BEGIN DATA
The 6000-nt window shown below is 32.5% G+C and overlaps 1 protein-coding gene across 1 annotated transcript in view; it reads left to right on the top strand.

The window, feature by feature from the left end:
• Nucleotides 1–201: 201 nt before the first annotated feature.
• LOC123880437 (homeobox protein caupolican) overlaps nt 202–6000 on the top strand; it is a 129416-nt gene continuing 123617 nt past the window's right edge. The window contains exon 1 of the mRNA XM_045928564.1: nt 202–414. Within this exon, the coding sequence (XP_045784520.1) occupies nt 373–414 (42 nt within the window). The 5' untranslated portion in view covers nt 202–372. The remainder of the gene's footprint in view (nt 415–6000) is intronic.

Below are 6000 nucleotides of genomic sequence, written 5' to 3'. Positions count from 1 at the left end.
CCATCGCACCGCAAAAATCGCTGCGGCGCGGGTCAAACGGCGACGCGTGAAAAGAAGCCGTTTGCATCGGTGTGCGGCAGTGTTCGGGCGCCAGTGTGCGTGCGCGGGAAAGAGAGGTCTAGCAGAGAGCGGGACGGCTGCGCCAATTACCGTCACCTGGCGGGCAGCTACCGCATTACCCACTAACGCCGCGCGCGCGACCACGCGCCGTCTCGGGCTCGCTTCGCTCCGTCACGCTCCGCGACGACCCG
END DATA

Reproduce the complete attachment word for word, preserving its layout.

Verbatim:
The 6000-nt window shown below is 32.5% G+C and overlaps 1 protein-coding gene across 1 annotated transcript in view; it reads left to right on the top strand.

The window, feature by feature from the left end:
• Nucleotides 1–201: 201 nt before the first annotated feature.
• LOC123880437 (homeobox protein caupolican) overlaps nt 202–6000 on the top strand; it is a 129416-nt gene continuing 123617 nt past the window's right edge. The window contains exon 1 of the mRNA XM_045928564.1: nt 202–414. Within this exon, the coding sequence (XP_045784520.1) occupies nt 373–414 (42 nt within the window). The 5' untranslated portion in view covers nt 202–372. The remainder of the gene's footprint in view (nt 415–6000) is intronic.

Below are 6000 nucleotides of genomic sequence, written 5' to 3'. Positions count from 1 at the left end.
CCATCGCACCGCAAAAATCGCTGCGGCGCGGGTCAAACGGCGACGCGTGAAAAGAAGCCGTTTGCATCGGTGTGCGGCAGTGTTCGGGCGCCAGTGTGCGTGCGCGGGAAAGAGAGGTCTAGCAGAGAGCGGGACGGCTGCGCCAATTACCGTCACCTGGCGGGCAGCTACCGCATTACCCACTAACGCCGCGCGCGCGACCACGCGCCGTCTCGGGCTCGCTTCGCTCCGTCACGCTCCGCGACGACCCG